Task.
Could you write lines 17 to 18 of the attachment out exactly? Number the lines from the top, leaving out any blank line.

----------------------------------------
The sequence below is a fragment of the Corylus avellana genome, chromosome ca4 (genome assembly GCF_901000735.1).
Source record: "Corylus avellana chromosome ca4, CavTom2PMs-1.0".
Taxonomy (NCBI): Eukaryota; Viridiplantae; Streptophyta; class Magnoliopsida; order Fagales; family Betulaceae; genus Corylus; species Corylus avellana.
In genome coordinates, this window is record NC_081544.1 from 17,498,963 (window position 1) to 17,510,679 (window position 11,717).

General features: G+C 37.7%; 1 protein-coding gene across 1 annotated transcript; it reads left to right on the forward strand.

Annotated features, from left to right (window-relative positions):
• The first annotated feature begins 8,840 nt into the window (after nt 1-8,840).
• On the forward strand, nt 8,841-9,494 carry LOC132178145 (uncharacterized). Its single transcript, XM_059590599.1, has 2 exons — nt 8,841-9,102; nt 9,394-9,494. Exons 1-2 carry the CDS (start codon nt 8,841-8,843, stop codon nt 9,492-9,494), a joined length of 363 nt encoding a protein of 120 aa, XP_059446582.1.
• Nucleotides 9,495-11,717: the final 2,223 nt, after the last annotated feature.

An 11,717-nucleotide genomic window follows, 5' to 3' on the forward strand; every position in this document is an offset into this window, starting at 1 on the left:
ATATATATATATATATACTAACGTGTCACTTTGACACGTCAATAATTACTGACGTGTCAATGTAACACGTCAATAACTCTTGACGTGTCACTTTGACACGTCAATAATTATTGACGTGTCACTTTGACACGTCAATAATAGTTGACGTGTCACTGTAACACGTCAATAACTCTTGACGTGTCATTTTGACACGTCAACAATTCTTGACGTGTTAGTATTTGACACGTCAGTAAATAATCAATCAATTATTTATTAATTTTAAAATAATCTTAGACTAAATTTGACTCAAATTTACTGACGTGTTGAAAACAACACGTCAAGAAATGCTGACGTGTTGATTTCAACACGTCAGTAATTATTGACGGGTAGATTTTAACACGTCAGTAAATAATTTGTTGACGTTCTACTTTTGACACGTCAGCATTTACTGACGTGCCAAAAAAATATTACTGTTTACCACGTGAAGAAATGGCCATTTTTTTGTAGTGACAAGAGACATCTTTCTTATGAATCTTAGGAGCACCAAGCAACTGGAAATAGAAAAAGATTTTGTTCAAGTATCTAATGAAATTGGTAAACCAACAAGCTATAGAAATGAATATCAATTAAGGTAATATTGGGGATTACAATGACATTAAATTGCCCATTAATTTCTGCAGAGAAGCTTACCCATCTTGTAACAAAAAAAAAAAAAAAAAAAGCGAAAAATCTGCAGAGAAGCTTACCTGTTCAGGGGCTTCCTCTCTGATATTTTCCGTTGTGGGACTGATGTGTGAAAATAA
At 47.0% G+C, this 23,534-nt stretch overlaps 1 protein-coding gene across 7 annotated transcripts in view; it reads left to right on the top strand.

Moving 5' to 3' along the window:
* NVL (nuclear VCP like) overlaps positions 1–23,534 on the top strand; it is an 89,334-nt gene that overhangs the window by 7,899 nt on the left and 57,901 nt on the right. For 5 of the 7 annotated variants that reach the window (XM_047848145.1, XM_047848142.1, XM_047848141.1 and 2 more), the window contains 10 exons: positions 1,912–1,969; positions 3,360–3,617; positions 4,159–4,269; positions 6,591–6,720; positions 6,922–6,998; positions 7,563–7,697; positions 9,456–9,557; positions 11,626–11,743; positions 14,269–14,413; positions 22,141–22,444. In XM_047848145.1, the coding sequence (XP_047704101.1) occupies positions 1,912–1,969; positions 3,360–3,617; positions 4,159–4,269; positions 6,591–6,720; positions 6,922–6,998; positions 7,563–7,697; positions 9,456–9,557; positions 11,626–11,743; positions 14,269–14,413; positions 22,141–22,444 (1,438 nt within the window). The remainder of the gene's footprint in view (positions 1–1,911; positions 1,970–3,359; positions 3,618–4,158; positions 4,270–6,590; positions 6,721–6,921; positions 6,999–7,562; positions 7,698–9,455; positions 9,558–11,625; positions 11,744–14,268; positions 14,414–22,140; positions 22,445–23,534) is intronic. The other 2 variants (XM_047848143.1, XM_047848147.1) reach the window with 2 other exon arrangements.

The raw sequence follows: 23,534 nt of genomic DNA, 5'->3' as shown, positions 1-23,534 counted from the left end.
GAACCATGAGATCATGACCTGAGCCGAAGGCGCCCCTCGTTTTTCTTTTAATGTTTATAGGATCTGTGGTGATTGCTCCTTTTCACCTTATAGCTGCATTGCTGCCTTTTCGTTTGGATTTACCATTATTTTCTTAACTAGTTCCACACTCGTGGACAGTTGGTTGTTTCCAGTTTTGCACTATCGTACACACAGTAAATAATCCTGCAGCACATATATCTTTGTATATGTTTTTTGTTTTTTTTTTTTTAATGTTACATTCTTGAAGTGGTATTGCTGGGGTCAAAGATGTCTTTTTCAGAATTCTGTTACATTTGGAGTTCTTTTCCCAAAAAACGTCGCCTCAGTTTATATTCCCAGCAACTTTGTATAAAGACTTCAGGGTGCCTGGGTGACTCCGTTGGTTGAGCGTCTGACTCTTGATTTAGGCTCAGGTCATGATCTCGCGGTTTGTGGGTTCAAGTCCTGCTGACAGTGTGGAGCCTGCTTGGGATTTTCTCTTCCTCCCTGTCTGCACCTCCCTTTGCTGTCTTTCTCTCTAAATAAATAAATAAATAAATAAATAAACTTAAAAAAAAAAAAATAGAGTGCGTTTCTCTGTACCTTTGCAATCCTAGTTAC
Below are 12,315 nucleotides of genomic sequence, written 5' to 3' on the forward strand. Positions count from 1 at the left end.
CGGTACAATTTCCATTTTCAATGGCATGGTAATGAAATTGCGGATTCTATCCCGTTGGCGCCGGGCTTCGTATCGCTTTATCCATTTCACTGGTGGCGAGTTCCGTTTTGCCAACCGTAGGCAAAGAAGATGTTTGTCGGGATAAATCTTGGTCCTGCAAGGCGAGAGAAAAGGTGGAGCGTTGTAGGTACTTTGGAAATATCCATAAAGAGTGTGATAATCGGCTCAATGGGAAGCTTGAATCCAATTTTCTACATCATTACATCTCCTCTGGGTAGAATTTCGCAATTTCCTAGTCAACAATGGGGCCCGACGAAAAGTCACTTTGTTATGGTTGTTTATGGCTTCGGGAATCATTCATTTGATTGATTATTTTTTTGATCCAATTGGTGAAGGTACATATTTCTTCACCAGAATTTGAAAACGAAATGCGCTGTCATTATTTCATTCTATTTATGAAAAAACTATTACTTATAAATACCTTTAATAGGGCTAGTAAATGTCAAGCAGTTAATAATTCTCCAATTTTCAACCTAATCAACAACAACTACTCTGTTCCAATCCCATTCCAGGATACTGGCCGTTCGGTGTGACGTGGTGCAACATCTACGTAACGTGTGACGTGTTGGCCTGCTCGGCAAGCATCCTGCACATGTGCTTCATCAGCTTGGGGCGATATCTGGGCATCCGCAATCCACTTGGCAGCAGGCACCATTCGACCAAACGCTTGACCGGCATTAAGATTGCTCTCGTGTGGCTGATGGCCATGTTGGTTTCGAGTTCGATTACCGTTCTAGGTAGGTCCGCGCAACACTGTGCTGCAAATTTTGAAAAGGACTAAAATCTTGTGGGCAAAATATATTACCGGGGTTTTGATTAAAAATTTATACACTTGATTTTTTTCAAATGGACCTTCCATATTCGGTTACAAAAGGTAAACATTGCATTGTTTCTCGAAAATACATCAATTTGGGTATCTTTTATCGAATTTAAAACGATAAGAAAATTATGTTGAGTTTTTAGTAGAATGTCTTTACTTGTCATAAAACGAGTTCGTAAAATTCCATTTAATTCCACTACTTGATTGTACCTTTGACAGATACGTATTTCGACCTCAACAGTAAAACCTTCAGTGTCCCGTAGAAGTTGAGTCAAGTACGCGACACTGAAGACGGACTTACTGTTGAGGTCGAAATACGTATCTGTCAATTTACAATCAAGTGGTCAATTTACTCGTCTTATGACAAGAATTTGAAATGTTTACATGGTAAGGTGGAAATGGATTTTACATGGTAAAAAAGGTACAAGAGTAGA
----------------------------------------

Below are 12,315 nucleotides of genomic sequence, written 5' to 3' on the forward strand. Positions count from 1 at the left end.
CGGTACAATTTCCATTTTCAATGGCATGGTAATGAAATTGCGGATTCTATCCCGTTGGCGCCGGGCTTCGTATCGCTTTATCCATTTCACTGGTGGCGAGTTCCGTTTTGCCAACCGTAGGCAAAGAAGATGTTTGTCGGGATAAATCTTGGTCCTGCAAGGCGAGAGAAAAGGTGGAGCGTTGTAGGTACTTTGGAAATATCCATAAAGAGTGTGATAATCGGCTCAATGGGAAGCTTGAATCCAATTTTCTACATCATTACATCTCCTCTGGGTAGAATTTCGCAATTTCCTAGTCAACAATGGGGCCCGACGAAAAGTCACTTTGTTATGGTTGTTTATGGCTTCGGGAATCATTCATTTGATTGATTATTTTTTTGATCCAATTGGTGAAGGTACATATTTCTTCACCAGAATTTGAAAACGAAATGCGCTGTCATTATTTCATTCTATTTATGAAAAAACTATTACTTATAAATACCTTTAATAGGGCTAGTAAATGTCAAGCAGTTAATAATTCTCCAATTTTCAACCTAATCAACAACAACTACTCTGTTCCAATCCCATTCCAGGATACTGGCCGTTCGGTGTGACGTGGTGCAACATCTACGTAACGTGTGACGTGTTGGCCTGCTCGGCAAGCATCCTGCACATGTGCTTCATCAGCTTGGGGCGATATCTGGGCATCCGCAATCCACTTGGCAGCAGGCACCATTCGACCAAACGCTTGACCGGCATTAAGATTGCTCTCGTGTGGCTGATGGCCATGTTGGTTTCGAGTTCGATTACCGTTCTAGGTAGGTCCGCGCAACACTGTGCTGCAAATTTTGAAAAGGACTAAAATCTTGTGGGCAAAATATATTACCGGGGTTTTGATTAAAAATTTATACACTTGATTTTTTTCAAATGGACCTTCCATATTCGGTTACAAAAGGTAAACATTGCATTGTTTCTCGAAAATACATCAATTTGGGTATCTTTTATCGAATTTAAAACGATAAGAAAATTATGTTGAGTTTTTAGTAGAATGTCTTTACTTGTCATAAAACGAGTTCGTAAAATTCCATTTAATTCCACTACTTGATTGTACCTTTGACAGATACGTATTTCGACCTCAACAGTAAAACCTTCAGTGTCCCGTAGAAGTTGAGTCAAGTACGCGACACTGAAGACGGACTTACTGTTGAGGTCGAAATACGTATCTGTCAATTTACAATCAAGTGGTCAATTTACTCGTCTTATGACAAGAATTTGAAATGTTTACATGGTAAGGTGGAAATGGATTTTACATGGTAAAAAAGGTACAAGAGTAGA